Skip to toolbar

Solar-Powered Irrigation Boosting Household Incomes

Solar-powered drip irrigation systems significantly increased vegetable production in villages in the western African nation of Benin, improving nutrition and boosting household incomes, according to a new study. The study, led by a researcher at Stanford University’s Program on Food Security and the Environment, installed solar-powered drip irrigation systems in two villages in Benin and compared the impact with two nearby villages that did not have drip irrigation systems.

The study found that, after a year, farmers with the solar irrigation systems saw vegetable production increase by 500 to 750 grams per person per day — three to five times greater than the villages that did not have irrigation systems.

The significantly increased yield meant that farmers could feed their families and sell up to 80 percent of their harvest at local markets, sharply increasing household income, according to the study, published in the Proceedings of the National Academy of Sciences.

The researchers noted that only 4 percent of cropland in sub-Saharan Africa is irrigated and that the spread of solar-powered drip irrigation technology “could be an important source of poverty alleviation and food security in the marginal environments common to sub-Saharan Africa.”

Article appearing courtesy of Yale Environment 360

[photo credit: Simon Howden]

Have any Question or Comment?

7 comments on “Solar-Powered Irrigation Boosting Household Incomes

The tiny African country of Benin is on board with smart irrigation…

This comment was originally posted on Twitter

Wow. Go Africa. Does Hawaii even have one? “Solar-Powered Irrigation Boosting Household Incomes” ( )

This comment was originally posted on Twitter

Solar powered irrigation – is that what’s next? ^RE

This comment was originally posted on Twitter


Solar power irrigation was started at Fresno State’s Center for Irrigation Technology around 25 years ago. I worked with the team applying solar irrigation on a grape crop.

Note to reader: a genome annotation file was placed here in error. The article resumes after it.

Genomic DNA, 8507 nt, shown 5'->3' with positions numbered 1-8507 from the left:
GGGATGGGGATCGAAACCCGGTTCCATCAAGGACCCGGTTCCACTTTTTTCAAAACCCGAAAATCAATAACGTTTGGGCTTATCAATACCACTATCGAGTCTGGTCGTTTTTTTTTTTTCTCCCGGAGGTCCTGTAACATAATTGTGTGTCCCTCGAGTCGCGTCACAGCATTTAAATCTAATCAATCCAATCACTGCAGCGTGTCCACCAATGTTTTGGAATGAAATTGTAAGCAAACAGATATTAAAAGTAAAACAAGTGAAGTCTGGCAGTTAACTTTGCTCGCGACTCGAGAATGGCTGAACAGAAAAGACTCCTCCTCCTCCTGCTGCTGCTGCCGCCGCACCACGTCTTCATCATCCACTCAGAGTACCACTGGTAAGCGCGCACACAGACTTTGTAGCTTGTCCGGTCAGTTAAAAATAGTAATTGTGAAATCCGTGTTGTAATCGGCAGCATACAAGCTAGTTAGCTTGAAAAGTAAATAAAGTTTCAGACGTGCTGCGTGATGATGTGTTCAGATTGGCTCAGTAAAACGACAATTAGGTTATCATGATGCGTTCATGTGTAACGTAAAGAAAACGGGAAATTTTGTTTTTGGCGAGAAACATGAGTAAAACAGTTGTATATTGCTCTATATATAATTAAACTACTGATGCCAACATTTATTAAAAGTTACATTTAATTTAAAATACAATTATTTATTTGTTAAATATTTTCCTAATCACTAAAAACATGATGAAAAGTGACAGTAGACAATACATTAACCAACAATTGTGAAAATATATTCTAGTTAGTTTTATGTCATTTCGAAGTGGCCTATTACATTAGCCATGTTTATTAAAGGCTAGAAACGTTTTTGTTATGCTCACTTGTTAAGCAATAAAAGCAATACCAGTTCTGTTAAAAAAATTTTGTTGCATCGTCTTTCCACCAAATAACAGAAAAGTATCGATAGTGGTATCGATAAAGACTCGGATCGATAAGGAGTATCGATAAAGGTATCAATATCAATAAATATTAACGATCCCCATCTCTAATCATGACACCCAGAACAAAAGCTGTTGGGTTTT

Johannes Guthenberg

Great article and a good example of how solar energy can be used to facilitate and change peoples live. Though I must say that there might also be some disadvantages involved. What happens if every little village will have a solar irrigation system implemented? Will the water supply fall short after a while and the earth will dry out? The danger I see is that if the soil is dried out the fields can no longer be used to harvest crops for a long – long period and thus leave the people with nothing. besides, who is able to afford a solar irrigation system? I sell solar systems myself and I know that they are quite expensive. I thought about establishing an organization specialized in helping those villages. there are many applications for solar energy and irrigation is just one of them, think for example about storing medicine or vacination in a solar powered fridge, powering communication systems and so on. there are plenty of ways to improve peoples life with solar and I believe it is our responsibility to do what we can in our field of expertise. So if your are interesting in helping …. contact me.

Solar powered irrigation is a hand up, not hand out for Africans. Great potential for agriculture everywhere #cleantech

This comment was originally posted on Twitter

Excellent technology to stop desertification, enhance health and keeping people independent in countries, regions, which fight with difficult climate.! but who´s paying for that ?!

Comments are closed for this post !!